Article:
The crop had to come out of the field. And it was the most difficult harvest season weather-wise since perhaps 1974. As far as handling low-quality grain, it may have been the worst since 1972, at least on the corn side. Because although ear molds weren't evident in every field in every farm, they were widespread over broad enough areas, especially here in Indiana, to cause major concerns, resulting in a variety of dockages and varying decisions on whether corn was accepted or rejected at the point of sale.
All that said, both farmers and consultants are now realizing that there are considerable ruts in some fields left form harvesting on soils wetter than preferred. The logic for doing so was obvious- for example, many ruts are obvious in soybean fields, especially in the southern half of Indiana. Some of these were made to get soybeans out in between rain showers in the waning days of October. At that point it looked highly likely that this was one of those early '70s years that fathers can only tell sons now in the operation about- harvesting soybeans and corn in January on frozen soils, working in extremely cold conditions. As it was, several people noted deterioration in soybean quality from what was run in early to mid October to those run in early November. That's when Indiana was blessed with the late Indiana Summer stretch that erased the January soybean harvest scenario for most folk.
In the past few years, Gary Steinhardt, a Purdue university soil Extension specialist, ahs said that soil compaction may be a cost of doing business. If the crop must come out, it must come out. This year illustrates, however, that may be there is a point at which that logic no longer makes sense. How much damage are you willing to do to the soil rather than wait for a better opportunity to harvest?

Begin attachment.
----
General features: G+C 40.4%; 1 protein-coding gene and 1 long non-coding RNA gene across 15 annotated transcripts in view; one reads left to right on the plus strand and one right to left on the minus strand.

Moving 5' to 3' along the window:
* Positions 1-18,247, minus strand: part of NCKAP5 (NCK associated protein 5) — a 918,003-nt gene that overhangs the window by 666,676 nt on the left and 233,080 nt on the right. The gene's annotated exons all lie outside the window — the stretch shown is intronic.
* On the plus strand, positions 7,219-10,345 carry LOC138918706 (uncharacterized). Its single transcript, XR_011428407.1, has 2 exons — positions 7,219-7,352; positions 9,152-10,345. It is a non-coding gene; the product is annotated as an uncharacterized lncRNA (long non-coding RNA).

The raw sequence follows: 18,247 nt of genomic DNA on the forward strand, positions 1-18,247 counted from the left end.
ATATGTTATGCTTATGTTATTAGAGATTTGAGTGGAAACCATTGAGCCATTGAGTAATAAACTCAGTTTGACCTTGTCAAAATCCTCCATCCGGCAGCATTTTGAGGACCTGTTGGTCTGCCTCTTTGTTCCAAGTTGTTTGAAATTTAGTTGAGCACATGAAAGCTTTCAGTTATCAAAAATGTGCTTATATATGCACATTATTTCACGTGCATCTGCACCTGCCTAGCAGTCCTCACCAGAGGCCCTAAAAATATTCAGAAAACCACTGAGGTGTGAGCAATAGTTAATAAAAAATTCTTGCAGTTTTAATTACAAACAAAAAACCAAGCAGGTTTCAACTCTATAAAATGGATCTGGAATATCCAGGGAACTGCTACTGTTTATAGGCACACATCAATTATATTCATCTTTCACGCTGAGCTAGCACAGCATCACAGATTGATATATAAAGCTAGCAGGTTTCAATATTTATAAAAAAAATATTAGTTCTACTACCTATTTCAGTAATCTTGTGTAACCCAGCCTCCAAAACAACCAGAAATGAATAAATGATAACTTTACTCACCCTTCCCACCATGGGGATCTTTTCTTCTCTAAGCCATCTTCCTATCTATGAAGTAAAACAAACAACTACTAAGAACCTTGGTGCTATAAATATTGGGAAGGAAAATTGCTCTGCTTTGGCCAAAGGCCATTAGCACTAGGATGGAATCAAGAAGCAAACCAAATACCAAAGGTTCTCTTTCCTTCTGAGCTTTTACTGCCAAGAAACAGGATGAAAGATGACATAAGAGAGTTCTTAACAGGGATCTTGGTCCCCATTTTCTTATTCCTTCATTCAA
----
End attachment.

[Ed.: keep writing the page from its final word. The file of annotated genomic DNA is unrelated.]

What you decide now in answer to that question might be different than what you think next summer. Steinhardt has documented that the effects of soil compaction show up the most in dry years. This certainly wasn't a dry year. If next year is, or even the year after that, compacted soils could contribute to crops showing signs of stress earlier than they would otherwise. There can be real effects on yield. However, the effects are usually more dramatic in corn. Soybeans seem to be more forgiving of compacted soils than corn.
Not that the rust are there, what can you do? Perhaps develop a plan that makes sense. Don't expect this one winter to erase the damage, because it won't. It may do very little to address it. Tilling in rutted areas when it's wet next spring will only compound the problem. It may be necessary to work on them when soils are dry.
Ripping the soil with an in-line ripper that leaves the surface undisturbed at some future point when soils are dry may or may not help solve the problem. There is conflicting data and anecdotal evidence about how much that helps. Part of it seems tied to how bad soils are compacted. In extreme cases, such as when cattle tromp fields, then ripping has been shown to help improve yield potential.
The number one take-home message seems to be that if you have ruts, you will need to address them at least physically to continue farming the field. Perhaps a good goal is not adding insult to injury by taking action that only adds to compaction, such as disking or working in ruts when soils are wet.